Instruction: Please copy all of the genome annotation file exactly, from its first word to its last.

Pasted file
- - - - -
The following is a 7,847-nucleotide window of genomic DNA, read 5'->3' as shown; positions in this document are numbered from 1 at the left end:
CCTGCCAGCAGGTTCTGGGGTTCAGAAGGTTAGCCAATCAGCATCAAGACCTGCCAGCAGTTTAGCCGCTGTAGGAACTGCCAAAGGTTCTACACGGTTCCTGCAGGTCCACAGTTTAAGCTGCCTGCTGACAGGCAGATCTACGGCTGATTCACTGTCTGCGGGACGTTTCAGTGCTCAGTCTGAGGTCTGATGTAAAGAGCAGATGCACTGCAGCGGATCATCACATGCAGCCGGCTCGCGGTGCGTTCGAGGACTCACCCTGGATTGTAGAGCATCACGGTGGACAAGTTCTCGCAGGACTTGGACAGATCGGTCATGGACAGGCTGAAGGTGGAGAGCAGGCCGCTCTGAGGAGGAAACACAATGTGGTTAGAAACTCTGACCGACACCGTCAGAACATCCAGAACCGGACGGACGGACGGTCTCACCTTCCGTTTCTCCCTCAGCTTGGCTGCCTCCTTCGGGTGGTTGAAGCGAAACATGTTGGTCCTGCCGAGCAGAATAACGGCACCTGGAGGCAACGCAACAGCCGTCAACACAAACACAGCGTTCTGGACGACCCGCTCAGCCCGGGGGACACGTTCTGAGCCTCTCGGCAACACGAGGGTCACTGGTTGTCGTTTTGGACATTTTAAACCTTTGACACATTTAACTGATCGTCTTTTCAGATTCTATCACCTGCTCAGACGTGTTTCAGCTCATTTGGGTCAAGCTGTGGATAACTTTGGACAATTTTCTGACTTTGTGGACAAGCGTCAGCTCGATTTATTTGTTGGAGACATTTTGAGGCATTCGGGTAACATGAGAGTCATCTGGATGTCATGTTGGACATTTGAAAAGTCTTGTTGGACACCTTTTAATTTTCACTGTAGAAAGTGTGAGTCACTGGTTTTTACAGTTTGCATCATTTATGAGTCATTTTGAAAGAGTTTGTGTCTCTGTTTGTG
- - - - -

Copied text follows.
The following is a 7,847-nucleotide window of genomic DNA, read 5'->3' as shown; positions in this document are numbered from 1 at the left end:
CCTGCCAGCAGGTTCTGGGGTTCAGAAGGTTAGCCAATCAGCATCAAGACCTGCCAGCAGTTTAGCCGCTGTAGGAACTGCCAAAGGTTCTACACGGTTCCTGCAGGTCCACAGTTTAAGCTGCCTGCTGACAGGCAGATCTACGGCTGATTCACTGTCTGCGGGACGTTTCAGTGCTCAGTCTGAGGTCTGATGTAAAGAGCAGATGCACTGCAGCGGATCATCACATGCAGCCGGCTCGCGGTGCGTTCGAGGACTCACCCTGGATTGTAGAGCATCACGGTGGACAAGTTCTCGCAGGACTTGGACAGATCGGTCATGGACAGGCTGAAGGTGGAGAGCAGGCCGCTCTGAGGAGGAAACACAATGTGGTTAGAAACTCTGACCGACACCGTCAGAACATCCAGAACCGGACGGACGGACGGTCTCACCTTCCGTTTCTCCCTCAGCTTGGCTGCCTCCTTCGGGTGGTTGAAGCGAAACATGTTGGTCCTGCCGAGCAGAATAACGGCACCTGGAGGCAACGCAACAGCCGTCAACACAAACACAGCGTTCTGGACGACCCGCTCAGCCCGGGGGACACGTTCTGAGCCTCTCGGCAACACGAGGGTCACTGGTTGTCGTTTTGGACATTTTAAACCTTTGACACATTTAACTGATCGTCTTTTCAGATTCTATCACCTGCTCAGACGTGTTTCAGCTCATTTGGGTCAAGCTGTGGATAACTTTGGACAATTTTCTGACTTTGTGGACAAGCGTCAGCTCGATTTATTTGTTGGAGACATTTTGAGGCATTCGGGTAACATGAGAGTCATCTGGATGTCATGTTGGACATTTGAAAAGTCTTGTTGGACACCTTTTAATTTTCACTGTAGAAAGTGTGAGTCACTGGTTTTTACAGTTTGCATCATTTATGAGTCATTTTGAAAGAGTTTGTGTCTCTGTTTGTG